Gerry asked: How do I remove metal marks on cups and bowls. I’m trying to discover how to clean the marks left in our cereal bowls and tea cups by the metal spoons. Can you help? Thanks.
Surprisingly, the metal marks left by utensils on dishware are usually a reflection of the dishes and not the flatware. If you begin to see these marks, inadequate or worn glazing on your dishes is more likely to blame than the quality of your silverware. In either case, there are a couple of things you can try to remove the stains from your dishes.
You Will Need:
- Pencil eraser
- Barkeeper’s Friend (A powdered abrasive cleaner which can be found in your local grocer.)
- Soft cloth or sponge
Steps to Remove the Metal Marks:
- In many cases, a simple pencil eraser will work, even when scrubbing and scouring has failed. Before taking further steps, try to “erase” the metal marks from clean dishes. The method should be the same as if you were erasing a lead pencil mark.
- If the marks remain, the next step is to apply Barkeeper’s Friend Cleanser and Polish. If using this on colored dishes, spot test in an inconspicuous place to make sure that none of the coloring is removed.
- Start by making a paste from Barkeeper’s Friend and water.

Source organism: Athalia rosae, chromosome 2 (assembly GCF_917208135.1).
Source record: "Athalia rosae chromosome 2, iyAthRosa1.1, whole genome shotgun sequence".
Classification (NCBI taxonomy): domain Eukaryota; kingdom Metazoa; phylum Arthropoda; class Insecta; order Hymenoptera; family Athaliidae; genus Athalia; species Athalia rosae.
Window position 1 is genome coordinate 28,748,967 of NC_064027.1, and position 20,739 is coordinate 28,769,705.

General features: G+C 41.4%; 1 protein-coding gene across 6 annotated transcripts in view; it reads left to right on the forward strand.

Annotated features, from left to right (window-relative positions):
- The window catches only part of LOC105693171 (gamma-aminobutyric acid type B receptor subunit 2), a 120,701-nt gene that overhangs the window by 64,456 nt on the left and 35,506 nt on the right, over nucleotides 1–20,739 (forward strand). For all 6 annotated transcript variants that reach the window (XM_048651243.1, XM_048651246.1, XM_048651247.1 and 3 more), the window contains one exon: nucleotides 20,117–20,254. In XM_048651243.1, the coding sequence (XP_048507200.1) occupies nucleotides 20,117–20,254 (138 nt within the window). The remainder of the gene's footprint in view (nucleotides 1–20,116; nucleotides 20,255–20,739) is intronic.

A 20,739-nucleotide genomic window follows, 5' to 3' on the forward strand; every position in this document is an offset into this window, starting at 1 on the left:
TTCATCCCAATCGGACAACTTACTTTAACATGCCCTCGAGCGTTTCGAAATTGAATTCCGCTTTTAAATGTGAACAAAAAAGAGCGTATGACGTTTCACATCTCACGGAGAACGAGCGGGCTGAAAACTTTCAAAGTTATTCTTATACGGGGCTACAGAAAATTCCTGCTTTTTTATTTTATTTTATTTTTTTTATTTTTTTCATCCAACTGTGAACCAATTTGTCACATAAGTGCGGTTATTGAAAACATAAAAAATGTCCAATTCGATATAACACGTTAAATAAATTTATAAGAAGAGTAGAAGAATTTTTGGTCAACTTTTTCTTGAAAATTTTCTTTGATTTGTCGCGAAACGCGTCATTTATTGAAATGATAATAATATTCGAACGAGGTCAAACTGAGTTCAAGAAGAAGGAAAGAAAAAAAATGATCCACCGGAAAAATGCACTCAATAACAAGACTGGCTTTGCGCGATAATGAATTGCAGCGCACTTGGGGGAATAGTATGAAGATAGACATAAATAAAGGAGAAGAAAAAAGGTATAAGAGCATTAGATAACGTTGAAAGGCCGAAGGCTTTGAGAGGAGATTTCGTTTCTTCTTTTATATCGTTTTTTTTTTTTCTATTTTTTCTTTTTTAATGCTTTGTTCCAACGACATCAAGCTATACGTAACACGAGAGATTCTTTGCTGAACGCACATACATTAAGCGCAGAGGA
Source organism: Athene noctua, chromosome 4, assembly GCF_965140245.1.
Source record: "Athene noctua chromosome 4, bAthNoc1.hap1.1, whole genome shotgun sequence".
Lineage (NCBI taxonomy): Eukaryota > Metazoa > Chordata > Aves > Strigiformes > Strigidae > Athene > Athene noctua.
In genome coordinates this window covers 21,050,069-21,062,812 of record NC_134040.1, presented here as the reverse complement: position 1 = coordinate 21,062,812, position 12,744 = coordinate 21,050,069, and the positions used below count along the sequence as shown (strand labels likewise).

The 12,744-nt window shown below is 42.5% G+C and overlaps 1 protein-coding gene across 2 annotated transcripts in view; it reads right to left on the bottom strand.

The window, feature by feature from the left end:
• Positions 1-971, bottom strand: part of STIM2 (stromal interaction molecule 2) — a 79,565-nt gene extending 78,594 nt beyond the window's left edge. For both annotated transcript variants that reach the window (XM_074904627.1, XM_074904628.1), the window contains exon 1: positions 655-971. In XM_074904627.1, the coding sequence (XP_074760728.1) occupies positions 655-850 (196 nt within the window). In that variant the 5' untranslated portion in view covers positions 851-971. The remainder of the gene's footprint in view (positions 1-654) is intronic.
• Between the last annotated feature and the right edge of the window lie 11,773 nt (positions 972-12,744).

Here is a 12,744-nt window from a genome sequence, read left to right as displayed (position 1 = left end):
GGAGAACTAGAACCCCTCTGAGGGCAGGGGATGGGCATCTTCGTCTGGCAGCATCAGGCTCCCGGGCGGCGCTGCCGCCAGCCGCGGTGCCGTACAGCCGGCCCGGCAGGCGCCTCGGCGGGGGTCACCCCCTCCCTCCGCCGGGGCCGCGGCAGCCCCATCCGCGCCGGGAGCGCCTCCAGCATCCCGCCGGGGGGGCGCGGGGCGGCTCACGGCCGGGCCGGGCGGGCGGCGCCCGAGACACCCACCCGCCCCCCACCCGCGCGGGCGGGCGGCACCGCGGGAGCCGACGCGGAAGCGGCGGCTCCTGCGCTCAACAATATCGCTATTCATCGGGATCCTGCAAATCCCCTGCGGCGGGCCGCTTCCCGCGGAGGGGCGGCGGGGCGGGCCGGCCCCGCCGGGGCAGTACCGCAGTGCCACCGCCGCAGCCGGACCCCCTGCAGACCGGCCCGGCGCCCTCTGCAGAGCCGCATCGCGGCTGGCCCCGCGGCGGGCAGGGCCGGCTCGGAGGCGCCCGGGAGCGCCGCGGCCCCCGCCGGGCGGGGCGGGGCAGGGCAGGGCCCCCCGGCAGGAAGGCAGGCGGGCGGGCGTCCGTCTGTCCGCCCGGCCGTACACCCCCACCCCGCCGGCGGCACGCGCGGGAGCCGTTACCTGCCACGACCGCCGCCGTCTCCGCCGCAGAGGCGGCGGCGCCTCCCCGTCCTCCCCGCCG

- Apply the paste to the stain on a clean dish with a soft cloth or sponge.
- Rub thoroughly.
- Rinse with clean water to remove all of the cleaning paste.
- Repeat as necessary. You may have to use quite a bit of elbow grease to eradicate the stain.
- Once the marks are removed, wash and rinse the dishes thoroughly, making sure to remove all of the paste.
Additional Tips and Advice
- Metal marks are commonly caused by the dishwasher. Make sure there are no exposed metal points in your machine, as they will leave marks on dishes if they come in contact with them during the wash cycle.
- Serrated knives are another common culprit when it comes to stains. Avoid leaving them in contact with dishes for extended periods of time.
- If you soak your dishes, separate utensils from dishes when possible. Doing so will make it unlikely that your flatware will remain in contact with your dishes for a long time – a situation that raises the odds of stains appearing.